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Seven Rules of Customer Satisfaction

By Bill Lynott

One of the most unforgiving of management errors is failing to understand and respond to customers’ specific needs. Companies that fall short of meeting those needs and expectations can expect many of their customers to take their business to a competitor.

While customer expectations and demands are constantly evolving, these seven perennial rules of customer satisfaction never change, and are critical to optimum business success:

1. Know the customer
At every level of an operation—from top management, to sales, to front counter—it’s essential to identify each customer as something more than just an entry in a journal. Gather as much information as possible about each one. What are they buying? How often? What for?

In an effort to understand customer needs, it can be helpful, especially at the sales level, to learn something about such details as the nature of the customer’s business, personal interests, family structure and lifestyles—anything that will generate the feeling that the business recognizes them as individuals with specific expectations and needs.

2. Listen to customers
Although skill in the art of listening is a rare commodity in humans, it remains as one of the most important requirements in an all-out effort to meet customer expectations. Since listening well doesn’t come naturally to most, it’s a skill that must be learned, and requires effort. Listening is not a passive activity. Focusing on what customers are saying and what they mean by their words requires energy and concentration.

Perhaps the most common tendency people must work to overcome is thinking about what we want to say next rather than listening to what is being said by others. While learning to listen well is not easy, it’s one of the most powerful pathways to meeting customer expectations.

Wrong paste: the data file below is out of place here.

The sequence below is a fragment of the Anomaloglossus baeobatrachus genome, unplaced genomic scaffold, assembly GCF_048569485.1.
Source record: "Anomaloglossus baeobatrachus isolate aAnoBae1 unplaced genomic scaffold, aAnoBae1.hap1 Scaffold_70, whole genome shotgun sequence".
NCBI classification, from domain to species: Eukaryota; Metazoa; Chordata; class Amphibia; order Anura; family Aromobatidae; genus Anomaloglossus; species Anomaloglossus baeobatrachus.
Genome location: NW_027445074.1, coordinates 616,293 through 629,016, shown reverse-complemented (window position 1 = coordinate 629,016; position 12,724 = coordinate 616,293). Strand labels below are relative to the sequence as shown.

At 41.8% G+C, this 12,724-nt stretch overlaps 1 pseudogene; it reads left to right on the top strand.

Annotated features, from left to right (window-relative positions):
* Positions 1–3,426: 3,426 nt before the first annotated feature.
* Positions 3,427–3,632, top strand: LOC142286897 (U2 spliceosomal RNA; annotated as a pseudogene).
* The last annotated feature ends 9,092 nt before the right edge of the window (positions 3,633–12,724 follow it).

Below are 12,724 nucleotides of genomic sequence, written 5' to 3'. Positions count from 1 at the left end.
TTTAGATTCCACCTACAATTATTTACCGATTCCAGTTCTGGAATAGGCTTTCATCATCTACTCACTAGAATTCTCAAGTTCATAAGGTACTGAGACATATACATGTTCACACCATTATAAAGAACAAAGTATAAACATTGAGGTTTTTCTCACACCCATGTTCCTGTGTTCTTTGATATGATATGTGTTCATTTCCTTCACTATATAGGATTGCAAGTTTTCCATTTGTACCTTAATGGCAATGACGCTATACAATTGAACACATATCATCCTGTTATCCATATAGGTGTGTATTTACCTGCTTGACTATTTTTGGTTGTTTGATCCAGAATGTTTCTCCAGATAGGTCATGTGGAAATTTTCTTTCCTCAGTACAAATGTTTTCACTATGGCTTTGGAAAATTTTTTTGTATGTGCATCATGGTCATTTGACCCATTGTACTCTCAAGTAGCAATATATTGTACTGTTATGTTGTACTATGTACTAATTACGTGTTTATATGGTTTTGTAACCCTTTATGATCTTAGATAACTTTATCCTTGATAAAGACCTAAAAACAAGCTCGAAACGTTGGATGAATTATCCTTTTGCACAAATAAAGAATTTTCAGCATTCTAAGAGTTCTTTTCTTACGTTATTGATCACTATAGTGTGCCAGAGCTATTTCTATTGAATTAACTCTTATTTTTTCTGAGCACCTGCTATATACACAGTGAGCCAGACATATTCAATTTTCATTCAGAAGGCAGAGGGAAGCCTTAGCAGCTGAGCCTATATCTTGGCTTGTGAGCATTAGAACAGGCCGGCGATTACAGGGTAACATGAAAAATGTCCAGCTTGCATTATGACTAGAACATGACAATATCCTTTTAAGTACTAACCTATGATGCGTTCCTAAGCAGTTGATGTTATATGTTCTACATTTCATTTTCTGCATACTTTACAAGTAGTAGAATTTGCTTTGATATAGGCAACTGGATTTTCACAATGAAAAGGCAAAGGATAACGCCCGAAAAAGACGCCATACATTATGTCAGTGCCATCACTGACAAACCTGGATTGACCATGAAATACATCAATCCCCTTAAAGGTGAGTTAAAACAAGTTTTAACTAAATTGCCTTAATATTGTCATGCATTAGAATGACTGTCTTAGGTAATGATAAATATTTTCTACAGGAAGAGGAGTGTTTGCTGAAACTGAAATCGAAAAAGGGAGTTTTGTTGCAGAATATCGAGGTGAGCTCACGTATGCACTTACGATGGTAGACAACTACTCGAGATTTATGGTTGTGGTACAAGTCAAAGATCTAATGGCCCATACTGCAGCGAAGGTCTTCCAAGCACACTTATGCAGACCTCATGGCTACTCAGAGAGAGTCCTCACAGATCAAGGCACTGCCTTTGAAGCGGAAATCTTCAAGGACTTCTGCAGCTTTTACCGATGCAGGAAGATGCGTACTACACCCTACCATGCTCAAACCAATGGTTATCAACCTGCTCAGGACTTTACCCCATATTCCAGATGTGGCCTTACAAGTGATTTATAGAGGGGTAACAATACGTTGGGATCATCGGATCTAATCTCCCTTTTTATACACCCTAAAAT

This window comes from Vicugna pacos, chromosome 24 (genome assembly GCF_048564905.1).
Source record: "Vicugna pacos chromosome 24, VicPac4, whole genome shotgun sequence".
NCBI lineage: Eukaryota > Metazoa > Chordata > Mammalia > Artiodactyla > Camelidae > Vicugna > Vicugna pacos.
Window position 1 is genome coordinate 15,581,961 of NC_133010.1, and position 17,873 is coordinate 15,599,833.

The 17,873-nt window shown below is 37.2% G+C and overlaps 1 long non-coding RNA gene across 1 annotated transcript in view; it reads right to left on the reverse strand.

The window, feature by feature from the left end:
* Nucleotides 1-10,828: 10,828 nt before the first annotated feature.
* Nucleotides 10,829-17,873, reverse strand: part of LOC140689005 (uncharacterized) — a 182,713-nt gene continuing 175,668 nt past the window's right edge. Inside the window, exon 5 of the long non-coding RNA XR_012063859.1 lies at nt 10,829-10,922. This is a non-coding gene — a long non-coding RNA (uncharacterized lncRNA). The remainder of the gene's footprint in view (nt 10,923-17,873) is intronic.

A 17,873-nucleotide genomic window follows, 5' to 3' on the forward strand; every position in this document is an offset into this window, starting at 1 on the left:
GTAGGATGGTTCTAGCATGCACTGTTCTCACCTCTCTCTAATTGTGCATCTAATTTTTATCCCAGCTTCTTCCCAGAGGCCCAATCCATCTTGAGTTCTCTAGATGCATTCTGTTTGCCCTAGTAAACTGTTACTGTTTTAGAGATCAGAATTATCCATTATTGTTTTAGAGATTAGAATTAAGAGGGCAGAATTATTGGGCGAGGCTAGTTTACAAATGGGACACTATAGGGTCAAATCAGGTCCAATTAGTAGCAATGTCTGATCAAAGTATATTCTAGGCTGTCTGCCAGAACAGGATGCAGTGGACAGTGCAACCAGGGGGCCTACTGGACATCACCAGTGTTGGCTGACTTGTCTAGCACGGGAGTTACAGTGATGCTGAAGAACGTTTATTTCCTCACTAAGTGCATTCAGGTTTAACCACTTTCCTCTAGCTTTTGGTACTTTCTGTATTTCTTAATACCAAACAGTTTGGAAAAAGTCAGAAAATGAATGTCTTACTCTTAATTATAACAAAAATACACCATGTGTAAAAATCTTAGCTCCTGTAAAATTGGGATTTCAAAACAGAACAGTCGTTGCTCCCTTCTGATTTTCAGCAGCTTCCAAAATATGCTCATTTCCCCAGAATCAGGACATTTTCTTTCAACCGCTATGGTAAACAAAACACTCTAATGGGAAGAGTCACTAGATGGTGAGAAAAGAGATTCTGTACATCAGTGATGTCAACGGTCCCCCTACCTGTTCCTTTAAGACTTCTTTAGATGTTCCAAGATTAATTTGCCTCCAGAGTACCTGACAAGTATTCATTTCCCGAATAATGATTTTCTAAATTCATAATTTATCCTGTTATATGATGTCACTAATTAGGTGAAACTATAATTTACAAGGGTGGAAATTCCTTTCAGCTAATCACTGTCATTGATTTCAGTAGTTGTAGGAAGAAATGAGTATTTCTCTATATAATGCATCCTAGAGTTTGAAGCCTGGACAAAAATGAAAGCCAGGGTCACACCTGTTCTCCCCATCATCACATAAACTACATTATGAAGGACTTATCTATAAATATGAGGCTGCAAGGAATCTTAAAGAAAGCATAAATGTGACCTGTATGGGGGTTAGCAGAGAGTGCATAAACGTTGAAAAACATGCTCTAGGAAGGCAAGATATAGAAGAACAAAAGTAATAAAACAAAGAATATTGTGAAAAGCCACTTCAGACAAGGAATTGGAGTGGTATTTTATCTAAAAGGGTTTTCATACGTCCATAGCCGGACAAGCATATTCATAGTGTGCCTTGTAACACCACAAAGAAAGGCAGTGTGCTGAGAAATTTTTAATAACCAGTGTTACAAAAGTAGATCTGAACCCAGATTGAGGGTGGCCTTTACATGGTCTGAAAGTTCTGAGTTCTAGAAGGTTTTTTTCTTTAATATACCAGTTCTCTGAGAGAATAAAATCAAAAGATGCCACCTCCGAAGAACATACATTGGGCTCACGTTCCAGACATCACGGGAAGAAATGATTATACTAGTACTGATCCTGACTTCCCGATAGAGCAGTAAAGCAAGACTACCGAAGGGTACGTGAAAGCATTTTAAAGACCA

3. Don’t wait for customers to offer information
One of the most effective ways to learn whether a company is meeting customers’ expectations is to solicit information. Telephone or mail surveys of random samplings are an easy and inexpensive way to learn about how customers feel about the distributorship and the services and products it provides.

A company’s own customer database contains all the information needed to help with the job of staying in touch with customers and giving them the opportunity to express their opinion about how well it is meeting their expectations. Once a method of soliciting information is set, stick with it; make it a permanent part of the operating philosophy.

4. Treat customer complaints as a valuable asset
While some unhappy customers won’t bother to tell of their disappointments, others will. It’s these “complaining customers” who are doing part of the company’s job by revealing how it has not met their expectations.

Some years ago, a major retail marketing study revealed that customers whose complaints were satisfactorily resolved became better customers of the company than they were before the incident that triggered the complaint. That knowledge alone stands as testimony to the value of bringing a complaining customer back into the fold.